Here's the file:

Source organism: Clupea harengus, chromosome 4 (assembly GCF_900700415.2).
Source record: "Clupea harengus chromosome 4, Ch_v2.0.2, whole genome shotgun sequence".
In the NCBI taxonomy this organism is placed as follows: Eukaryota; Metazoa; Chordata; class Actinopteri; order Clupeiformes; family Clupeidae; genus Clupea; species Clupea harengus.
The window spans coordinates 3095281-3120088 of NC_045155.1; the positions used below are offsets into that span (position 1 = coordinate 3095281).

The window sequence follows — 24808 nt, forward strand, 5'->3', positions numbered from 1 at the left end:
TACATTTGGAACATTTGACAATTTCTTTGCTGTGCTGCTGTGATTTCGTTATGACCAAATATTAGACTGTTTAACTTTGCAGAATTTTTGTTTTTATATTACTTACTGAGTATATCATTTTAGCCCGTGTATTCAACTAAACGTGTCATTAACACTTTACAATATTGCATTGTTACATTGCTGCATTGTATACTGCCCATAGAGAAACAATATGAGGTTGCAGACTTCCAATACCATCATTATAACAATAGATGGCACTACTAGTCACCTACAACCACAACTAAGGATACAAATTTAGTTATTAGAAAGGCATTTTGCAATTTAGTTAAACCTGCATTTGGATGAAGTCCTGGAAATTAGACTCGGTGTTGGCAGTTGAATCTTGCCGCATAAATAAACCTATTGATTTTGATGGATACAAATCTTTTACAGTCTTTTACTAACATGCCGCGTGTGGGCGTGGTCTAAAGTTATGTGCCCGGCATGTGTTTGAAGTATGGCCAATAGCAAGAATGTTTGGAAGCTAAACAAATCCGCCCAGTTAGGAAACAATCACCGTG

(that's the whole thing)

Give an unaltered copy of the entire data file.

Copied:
Source organism: Clupea harengus, chromosome 4 (assembly GCF_900700415.2).
Source record: "Clupea harengus chromosome 4, Ch_v2.0.2, whole genome shotgun sequence".
In the NCBI taxonomy this organism is placed as follows: Eukaryota; Metazoa; Chordata; class Actinopteri; order Clupeiformes; family Clupeidae; genus Clupea; species Clupea harengus.
The window spans coordinates 3095281-3120088 of NC_045155.1; the positions used below are offsets into that span (position 1 = coordinate 3095281).

The window sequence follows — 24808 nt, forward strand, 5'->3', positions numbered from 1 at the left end:
TACATTTGGAACATTTGACAATTTCTTTGCTGTGCTGCTGTGATTTCGTTATGACCAAATATTAGACTGTTTAACTTTGCAGAATTTTTGTTTTTATATTACTTACTGAGTATATCATTTTAGCCCGTGTATTCAACTAAACGTGTCATTAACACTTTACAATATTGCATTGTTACATTGCTGCATTGTATACTGCCCATAGAGAAACAATATGAGGTTGCAGACTTCCAATACCATCATTATAACAATAGATGGCACTACTAGTCACCTACAACCACAACTAAGGATACAAATTTAGTTATTAGAAAGGCATTTTGCAATTTAGTTAAACCTGCATTTGGATGAAGTCCTGGAAATTAGACTCGGTGTTGGCAGTTGAATCTTGCCGCATAAATAAACCTATTGATTTTGATGGATACAAATCTTTTACAGTCTTTTACTAACATGCCGCGTGTGGGCGTGGTCTAAAGTTATGTGCCCGGCATGTGTTTGAAGTATGGCCAATAGCAAGAATGTTTGGAAGCTAAACAAATCCGCCCAGTTAGGAAACAATCACCGTG